Yusuf Hamied, chairman of Cipla, the pharmaceutical company, was even more blunt in a recent interview with Indian business newspaper the Business Standard in which he complained of India’s unpredictable tax regime and poor infrastructure. “All big Indian companies are going abroad,” he said. “The time has now come for us to say goodbye to India.”
    . . .
    Mr Chidambaram, who is seen by some as a possible future prime minister, insists he is making progress both in improving India’s investment climate and in maintaining “inclusive” Congress party policies catering to the poor, such as guaranteed jobs in rural areas.
    He also firmly rejects the notion that electoral considerations will soon clog up political decision-making once again, while hinting at new plans to increase foreign investment limits in various sectors, including defence manufacturing and electronics.

    “There is much more to be done. There are many bills that have to be passed. There are many more executive actions that need to be taken,” he said, before looking back wistfully at the period of high growth and low deficits after 2004. “There’s no reason we cannot recapture that magic.”
    Unfortunately, many investors seem to think the magic has vanished. While they welcome the unblocking of stalled projects, they remain reluctant to spend anew in a country where regulations are so often in flux and politics are so unpredictable.

    “We have mismanaged our macro-economy over the last half-a-dozen years,” says Shankar Acharya, a former chief economic adviser. “Today we are in a very difficult spot in India. We should remember that and not pretend that pressing a few buttons is going to get us out.”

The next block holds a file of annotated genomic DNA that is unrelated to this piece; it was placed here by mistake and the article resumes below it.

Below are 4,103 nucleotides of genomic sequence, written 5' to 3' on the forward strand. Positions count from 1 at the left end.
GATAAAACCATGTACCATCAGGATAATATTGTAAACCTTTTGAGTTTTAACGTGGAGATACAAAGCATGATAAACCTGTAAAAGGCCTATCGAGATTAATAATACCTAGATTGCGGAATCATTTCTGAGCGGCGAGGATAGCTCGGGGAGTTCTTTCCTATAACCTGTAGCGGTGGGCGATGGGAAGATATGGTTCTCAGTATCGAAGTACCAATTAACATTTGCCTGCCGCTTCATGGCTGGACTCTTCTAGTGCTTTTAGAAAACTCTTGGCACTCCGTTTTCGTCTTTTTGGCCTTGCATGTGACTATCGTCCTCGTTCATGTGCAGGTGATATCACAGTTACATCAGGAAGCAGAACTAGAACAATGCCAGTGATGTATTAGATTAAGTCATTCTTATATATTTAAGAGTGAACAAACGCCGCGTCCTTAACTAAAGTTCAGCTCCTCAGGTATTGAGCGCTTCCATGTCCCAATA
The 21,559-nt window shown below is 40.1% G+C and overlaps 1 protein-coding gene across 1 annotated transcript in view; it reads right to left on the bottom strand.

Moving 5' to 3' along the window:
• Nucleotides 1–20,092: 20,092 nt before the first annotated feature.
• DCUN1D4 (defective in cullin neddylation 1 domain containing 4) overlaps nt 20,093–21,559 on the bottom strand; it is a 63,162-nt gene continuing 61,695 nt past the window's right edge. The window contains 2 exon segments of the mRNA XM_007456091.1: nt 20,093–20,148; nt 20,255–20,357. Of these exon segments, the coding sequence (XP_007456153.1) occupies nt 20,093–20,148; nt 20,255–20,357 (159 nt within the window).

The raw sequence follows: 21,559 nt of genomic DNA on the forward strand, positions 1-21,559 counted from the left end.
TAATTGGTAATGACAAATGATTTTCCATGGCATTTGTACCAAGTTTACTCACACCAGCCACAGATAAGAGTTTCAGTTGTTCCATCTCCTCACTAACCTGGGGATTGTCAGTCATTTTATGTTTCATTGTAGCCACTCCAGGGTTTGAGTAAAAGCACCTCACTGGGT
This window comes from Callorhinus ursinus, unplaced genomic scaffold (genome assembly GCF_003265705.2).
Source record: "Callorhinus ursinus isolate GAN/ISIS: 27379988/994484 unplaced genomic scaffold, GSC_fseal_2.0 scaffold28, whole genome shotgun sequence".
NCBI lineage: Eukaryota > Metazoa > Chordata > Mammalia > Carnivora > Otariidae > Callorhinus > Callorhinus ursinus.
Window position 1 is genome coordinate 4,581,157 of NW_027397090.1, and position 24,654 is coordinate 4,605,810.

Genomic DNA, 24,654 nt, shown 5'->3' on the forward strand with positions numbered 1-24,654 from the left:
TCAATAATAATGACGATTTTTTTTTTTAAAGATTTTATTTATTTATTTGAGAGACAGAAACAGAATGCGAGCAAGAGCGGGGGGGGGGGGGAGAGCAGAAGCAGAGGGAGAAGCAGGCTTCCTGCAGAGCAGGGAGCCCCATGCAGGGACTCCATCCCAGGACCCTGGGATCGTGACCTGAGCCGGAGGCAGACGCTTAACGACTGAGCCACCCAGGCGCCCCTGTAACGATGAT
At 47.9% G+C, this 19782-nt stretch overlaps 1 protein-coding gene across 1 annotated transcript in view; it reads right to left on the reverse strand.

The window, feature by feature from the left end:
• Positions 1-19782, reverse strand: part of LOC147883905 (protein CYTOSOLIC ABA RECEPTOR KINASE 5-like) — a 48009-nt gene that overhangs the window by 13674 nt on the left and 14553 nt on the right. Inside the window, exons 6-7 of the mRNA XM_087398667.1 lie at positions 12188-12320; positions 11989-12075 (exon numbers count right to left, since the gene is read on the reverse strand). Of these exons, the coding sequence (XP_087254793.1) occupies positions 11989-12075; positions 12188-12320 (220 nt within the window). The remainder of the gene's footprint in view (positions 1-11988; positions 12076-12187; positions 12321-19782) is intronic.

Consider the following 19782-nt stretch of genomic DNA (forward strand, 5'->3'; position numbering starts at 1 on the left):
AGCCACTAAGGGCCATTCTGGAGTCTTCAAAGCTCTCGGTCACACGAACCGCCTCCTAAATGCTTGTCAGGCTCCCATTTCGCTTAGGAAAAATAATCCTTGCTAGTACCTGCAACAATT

Neither entrepreneurs nor economists say the Indian economy is at risk of collapse, but they do think that recovery will be slow and painful.
    In the world’s largest democracy, hopes for a shining new economic golden age have been again deferred.


    Sep 22, 2012
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    Detroit MI
    Tax disputes raise fears that foreign groups are being singled out

    India’s recent economic troubles have left many foreign investors feeling doubly aggrieved, writes James Crabtree. They are battling not only the effects of the slowdown itself but also what many feel are punitive tax and regulatory measures specifically designed to target foreigners.

    The legal travails at UK-based telecommunications group Vodafone are only the most prominent example. By some measures, the group is India’s largest foreign investor, spending at least $15bn to build up its business in the country in the five years to 2012. The lengthy dispute is over alleged untaxed capital gains linked to Vodafone’s $10.9bn acquisition of Hutchison Essar in 2007. The British company thought it had emerged victorious in the $2.5bn tax case last year, following a final ruling in its favour by India’s supreme court.

    But a series of further legal and political setbacks over the past year mean that India’s highest-profile regulatory dispute is likely to drag on, further denting international confidence both in India’s legal system and its overall investment climate.

    To make matters worse, this year a series of new tax disputes has broken out between India’s authorities and global businesses, including Shell, Cadbury and Nokia, heightening concerns that foreign companies are being singled out for unfair treatment.

    Naina Lal Kidwai, country head of HSBC and president of the Federation of Indian Chambers of Commerce and Industry, worries in particular about the spate of official investigations into foreign companies over alleged “transfer pricing” deals.

    “Seventy per cent of all global transfer pricing litigation is in India,” she says, referring to cases that are often brought by India’s tax department following allegations of tax avoidance.

    “Every day there are more and more of these controversies coming up, and unfortunately none of them are being laid to rest,” says Dinesh Kanabar, head of tax policy at KPMG India.

    Indian economy: An unfinished project -
    “All these foreign companies are very worried. The need of the hour is for the government to do something to change this.”